My boyfriend, Zach, and I begin to depart Punalu’u black sand beach just south of Hawai’i Volcanoes National Park. Fragments of the lava rock crushed down into sand litters our rental car. I begin to dig for a Band-Aid in my bag to re-patch the blister I created earlier in the day hiking down to the Papakolea green sand beach. When I finally look up, we are winding above the coast, leaving the sunshine behind and entering a hazy, dark cloud. The coast disappears as we begin to enter thick rainforest type terrain and the entrance to the national park appears.

We grab our campsite papers from the Lava House and are offered Guava juice mimosas. I walk to the lounge area carefully balancing my mimosa as the large windows catch my eye. Lava fields go on for miles as a plume of smoke consistently, meditatively billows out of the Crater of Kilauea.

We drive to our campsite, our tent set up and ready to go with the rain fly bouncing in the rain as the wind begins to pick up. We don our raincoats, preparing for our first look at active lava. As the sky grows darker, the woods behind our tent begin to glow with reddish hues as the lava begins to present itself. We drive to a trail-head leading up to the museum where everyone clusters each night to see the lava. As we walk to a ridge we can begin to see the variety of reds and oranges in the plume lighting up the area. We walk up to Jaggar museum and patiently wait our turn to trade spots with the hundreds of people with cameras waiting for the perfect shot when the lava splashes into the sky.

We fall asleep in the brisk 50 degree weather having no idea what the next day holds.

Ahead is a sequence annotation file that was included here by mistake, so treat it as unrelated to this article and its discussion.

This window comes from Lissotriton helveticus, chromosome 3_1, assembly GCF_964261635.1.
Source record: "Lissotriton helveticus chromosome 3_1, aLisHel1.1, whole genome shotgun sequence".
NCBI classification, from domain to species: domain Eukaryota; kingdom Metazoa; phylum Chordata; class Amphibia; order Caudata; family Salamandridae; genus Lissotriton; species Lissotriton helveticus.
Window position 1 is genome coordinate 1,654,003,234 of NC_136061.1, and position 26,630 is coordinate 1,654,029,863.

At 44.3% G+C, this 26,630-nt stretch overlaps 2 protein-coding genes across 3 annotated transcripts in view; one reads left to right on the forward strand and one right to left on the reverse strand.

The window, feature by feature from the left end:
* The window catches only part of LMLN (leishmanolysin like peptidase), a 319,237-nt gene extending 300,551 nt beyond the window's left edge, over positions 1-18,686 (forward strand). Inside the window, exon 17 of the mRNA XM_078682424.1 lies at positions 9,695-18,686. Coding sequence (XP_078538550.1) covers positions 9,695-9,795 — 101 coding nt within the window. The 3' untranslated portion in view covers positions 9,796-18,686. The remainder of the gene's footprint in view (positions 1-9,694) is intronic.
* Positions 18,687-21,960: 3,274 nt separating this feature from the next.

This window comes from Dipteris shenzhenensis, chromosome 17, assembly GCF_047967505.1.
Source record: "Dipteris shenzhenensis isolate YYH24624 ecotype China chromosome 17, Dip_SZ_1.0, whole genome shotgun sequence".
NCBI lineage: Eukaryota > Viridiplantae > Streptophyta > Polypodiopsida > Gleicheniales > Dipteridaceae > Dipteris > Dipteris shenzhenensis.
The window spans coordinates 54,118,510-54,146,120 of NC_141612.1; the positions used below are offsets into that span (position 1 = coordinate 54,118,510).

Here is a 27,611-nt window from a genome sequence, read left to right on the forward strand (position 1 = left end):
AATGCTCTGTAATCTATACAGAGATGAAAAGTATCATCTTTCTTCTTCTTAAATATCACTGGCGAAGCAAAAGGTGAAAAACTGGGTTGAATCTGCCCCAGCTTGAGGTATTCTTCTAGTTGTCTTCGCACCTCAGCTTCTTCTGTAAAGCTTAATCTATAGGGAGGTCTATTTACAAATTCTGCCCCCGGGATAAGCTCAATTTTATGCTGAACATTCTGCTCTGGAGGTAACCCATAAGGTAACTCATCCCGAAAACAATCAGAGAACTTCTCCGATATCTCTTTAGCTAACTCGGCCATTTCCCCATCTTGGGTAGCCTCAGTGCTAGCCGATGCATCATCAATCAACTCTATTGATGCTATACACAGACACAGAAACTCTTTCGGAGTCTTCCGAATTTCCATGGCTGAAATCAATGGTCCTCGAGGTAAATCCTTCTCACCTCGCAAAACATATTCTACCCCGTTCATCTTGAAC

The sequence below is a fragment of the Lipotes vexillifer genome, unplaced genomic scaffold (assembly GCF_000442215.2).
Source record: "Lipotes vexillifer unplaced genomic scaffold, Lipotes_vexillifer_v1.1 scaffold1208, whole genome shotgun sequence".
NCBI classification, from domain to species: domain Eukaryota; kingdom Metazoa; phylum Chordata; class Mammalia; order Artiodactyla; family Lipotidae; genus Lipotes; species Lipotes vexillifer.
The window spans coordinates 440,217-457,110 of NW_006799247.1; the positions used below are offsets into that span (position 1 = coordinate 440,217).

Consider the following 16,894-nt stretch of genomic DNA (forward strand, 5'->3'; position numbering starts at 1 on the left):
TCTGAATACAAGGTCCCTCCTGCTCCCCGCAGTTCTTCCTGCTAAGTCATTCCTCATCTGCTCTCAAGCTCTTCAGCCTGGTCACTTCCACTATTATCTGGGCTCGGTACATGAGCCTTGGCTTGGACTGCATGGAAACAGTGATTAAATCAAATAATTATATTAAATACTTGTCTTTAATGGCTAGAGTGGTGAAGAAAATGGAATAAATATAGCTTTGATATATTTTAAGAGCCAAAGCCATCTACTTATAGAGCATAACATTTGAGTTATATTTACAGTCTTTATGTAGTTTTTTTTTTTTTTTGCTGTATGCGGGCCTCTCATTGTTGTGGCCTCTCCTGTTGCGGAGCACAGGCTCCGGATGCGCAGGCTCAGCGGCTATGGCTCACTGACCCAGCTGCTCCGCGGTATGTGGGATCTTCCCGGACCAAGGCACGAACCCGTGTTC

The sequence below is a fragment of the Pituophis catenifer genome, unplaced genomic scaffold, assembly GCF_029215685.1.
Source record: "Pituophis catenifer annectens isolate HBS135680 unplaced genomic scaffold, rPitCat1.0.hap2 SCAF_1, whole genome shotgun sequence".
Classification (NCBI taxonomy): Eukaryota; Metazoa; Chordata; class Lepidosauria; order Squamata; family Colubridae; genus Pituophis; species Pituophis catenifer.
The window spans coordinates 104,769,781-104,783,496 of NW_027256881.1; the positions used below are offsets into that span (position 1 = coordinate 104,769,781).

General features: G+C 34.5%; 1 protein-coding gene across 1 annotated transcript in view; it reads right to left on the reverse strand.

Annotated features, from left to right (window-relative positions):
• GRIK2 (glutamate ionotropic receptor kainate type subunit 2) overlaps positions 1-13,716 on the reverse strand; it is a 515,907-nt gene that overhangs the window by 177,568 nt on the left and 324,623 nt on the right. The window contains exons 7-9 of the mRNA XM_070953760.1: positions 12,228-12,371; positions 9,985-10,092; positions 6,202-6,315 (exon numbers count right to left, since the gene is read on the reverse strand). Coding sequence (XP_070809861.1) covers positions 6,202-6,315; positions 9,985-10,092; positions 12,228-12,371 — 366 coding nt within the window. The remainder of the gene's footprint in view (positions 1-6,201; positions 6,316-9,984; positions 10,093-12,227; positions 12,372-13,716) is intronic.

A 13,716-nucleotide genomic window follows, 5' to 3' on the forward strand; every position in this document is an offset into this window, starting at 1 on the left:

We wake up to the sun and sounds of unfamiliar screeching birds. We get into our increasingly dirty rental car with granola bars and extra water and head for Chain of Craters road.

We excitedly begin stopping off at any and every pull off looking at craters, lava fields, lava tubes, volcanoes, until we decide to venture past a pull off and onto the Pu’u Huluhulu   trail. One mile in, the iridescent lava rock pieces turns to layers upon layers of lava. We begin joking that maybe we missed the apocalypse and we are the only ones left on the planet, as it seemed there was no life for miles on end. Two more miles later and we are looking out over volcanoes.

Holei Sea Arch

We climb back in the car, a little more tired, but a little more electrified by this enchanting island as we head toward the end of the Chain of Craters road that has been obstructed by lava. We walk toward the cliff edge and a delicate black rock sea arch comes into view. We chat up the park ranger about the best way to see the ocean lava flow and head out.

We park at the other end of the lava obstructed Chain of Craters road after an hour drive and walk up to the nearest bike rental vender. A couple miles into the four mile bike ride to the ocean flow, we begin to see the red glow of the lava streaming down the mountain side and the billow of smoke coming from the lava making contact with the ocean.

We sit on lava rock as the lava grows brighter with each inch the sun sets.

Photo Credit: Zach Sweeting

Biking back in the dark, we marvel at the intensity of the stars overhead and look forward to waterfalls in Hilo before ending our adventures on the Big Island and starting a new adventure on Maui.